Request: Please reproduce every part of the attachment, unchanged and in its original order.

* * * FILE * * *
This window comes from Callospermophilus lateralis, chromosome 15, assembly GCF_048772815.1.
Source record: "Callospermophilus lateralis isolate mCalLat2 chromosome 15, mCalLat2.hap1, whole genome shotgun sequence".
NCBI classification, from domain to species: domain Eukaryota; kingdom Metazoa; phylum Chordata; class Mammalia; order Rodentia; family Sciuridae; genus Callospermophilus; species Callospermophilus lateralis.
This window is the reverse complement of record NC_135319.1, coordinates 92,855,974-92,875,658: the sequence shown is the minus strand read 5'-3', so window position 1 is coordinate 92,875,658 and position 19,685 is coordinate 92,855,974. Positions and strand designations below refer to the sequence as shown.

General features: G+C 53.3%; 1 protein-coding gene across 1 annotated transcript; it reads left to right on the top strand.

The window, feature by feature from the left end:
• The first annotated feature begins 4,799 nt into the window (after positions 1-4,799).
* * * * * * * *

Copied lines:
This window comes from Callospermophilus lateralis, chromosome 15, assembly GCF_048772815.1.
Source record: "Callospermophilus lateralis isolate mCalLat2 chromosome 15, mCalLat2.hap1, whole genome shotgun sequence".
NCBI classification, from domain to species: domain Eukaryota; kingdom Metazoa; phylum Chordata; class Mammalia; order Rodentia; family Sciuridae; genus Callospermophilus; species Callospermophilus lateralis.
This window is the reverse complement of record NC_135319.1, coordinates 92,855,974-92,875,658: the sequence shown is the minus strand read 5'-3', so window position 1 is coordinate 92,875,658 and position 19,685 is coordinate 92,855,974. Positions and strand designations below refer to the sequence as shown.

General features: G+C 53.3%; 1 protein-coding gene across 1 annotated transcript; it reads left to right on the top strand.

The window, feature by feature from the left end:
• The first annotated feature begins 4,799 nt into the window (after positions 1-4,799).